You don’t have to be an economist to understand that the concept of a fixed exchange rate is a bit strange. If you have ever converted money, you’ll know that the amount of money you get in exchange for another currency constantly changes (and you may wait for more favorable market conditions to make the best out of the conversion and get the most money). For the countries using the CFA Franc, a fixed parity means strictly controlling the amount of money in circulation (aka inflation). Inflation is capped at 2% for West Africa and 3% for Central Africa. Little money circulation leads to a limitation in loans granted by banks to businesses, leading to few credits, few investments, disastrous infrastructure, and no development. Besides, because the euro is the anchor currency of the CFA, the latter is considered a strong currency. This strength is a great disadvantage for the countries of the franc zone because it doesn’t reflect their economy but that of the euro area. It makes importation way cheaper than producing locally, which, in return, stunts internal growth and development.
The French treasury guarantees the convertibility rate of the CFA Franc. In other words, it makes sure that the CFA is a credible currency on the world stage and that it can be converted into other currencies. Two problems here: the first one is that before being converted to the naira, cedi, dollar, pound sterling, or the CFA belonging to other CFA zones, the money has to be turned into euro first. From remittances from the diaspora to business deals with international partners, any transaction goes through and is overseen by Paris. The second issue is that to have this guarantee, the countries of the CFA zone have to deposit part of their money into the French reserves. As if that wasn’t enough, French representatives sit on the board of the two African central banks and have veto rights. Although their number has decreased, even one person with veto rights can block any reform that would not benefit the Metropole.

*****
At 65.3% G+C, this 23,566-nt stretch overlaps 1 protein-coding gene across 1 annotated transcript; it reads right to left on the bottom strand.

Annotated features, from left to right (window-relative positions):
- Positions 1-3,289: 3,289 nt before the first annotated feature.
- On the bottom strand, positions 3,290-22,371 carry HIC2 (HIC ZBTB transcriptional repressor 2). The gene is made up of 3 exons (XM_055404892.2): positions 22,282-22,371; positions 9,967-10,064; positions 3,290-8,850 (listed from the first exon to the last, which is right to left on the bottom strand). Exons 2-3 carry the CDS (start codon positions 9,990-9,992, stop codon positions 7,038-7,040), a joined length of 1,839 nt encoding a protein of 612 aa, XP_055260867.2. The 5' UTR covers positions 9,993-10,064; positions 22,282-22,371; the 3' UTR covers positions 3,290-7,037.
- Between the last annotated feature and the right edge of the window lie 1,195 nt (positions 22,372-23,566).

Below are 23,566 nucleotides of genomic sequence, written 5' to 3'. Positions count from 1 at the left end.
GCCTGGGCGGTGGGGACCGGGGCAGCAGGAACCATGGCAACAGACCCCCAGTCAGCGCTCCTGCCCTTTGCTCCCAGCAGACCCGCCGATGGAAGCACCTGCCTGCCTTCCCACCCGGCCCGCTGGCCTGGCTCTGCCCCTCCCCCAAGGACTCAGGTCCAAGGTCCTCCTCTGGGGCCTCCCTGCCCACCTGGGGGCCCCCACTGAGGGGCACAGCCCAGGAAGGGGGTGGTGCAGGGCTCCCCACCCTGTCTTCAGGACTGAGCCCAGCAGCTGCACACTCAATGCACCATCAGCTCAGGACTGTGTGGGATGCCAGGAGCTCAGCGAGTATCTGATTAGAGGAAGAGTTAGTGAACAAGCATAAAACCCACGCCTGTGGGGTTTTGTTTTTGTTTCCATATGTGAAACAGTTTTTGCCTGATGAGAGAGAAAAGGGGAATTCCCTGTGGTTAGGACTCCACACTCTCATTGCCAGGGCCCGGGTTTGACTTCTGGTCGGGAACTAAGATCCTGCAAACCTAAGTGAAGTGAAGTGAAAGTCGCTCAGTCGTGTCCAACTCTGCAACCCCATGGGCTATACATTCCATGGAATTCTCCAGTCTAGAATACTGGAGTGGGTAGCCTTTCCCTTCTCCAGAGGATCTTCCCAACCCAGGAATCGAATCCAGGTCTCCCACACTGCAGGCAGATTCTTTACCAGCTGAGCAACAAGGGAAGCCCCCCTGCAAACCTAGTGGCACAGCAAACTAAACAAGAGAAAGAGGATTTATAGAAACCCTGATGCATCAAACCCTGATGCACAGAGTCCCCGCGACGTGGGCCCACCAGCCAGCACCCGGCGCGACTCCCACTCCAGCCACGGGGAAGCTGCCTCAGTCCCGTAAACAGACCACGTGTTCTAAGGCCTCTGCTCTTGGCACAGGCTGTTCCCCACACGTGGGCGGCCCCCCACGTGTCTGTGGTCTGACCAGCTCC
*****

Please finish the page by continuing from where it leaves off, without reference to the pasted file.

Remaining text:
So let’s quickly recap the points listed above:
- France guarantees convertibility but CFA needs to go through the euro first and it pays for this guarantee with their own money.
- The CFA reflects the European reality and not the economy of the 15 African countries effectively preventing development.
- The 3 CFA zones don’t have interchangeable currencies but according to Paris this currency boosts integration and cooperation.
- Every transaction is monitored by France and the French can stop any monetary reform.
So much for freedom, economic stability and integration, independence, and growth.
Another aspect concerning the CFA franc is the free flow of capital. This means that foreign companies and businesses (mainly French, of course) can invest in West and Central Africa, and the Comoros, then repatriate all their gains to their countries for free. There will obviously be no interest or benefit in re-investing in local realities where the people and local businesses will see the money and surplus value they created to take flight.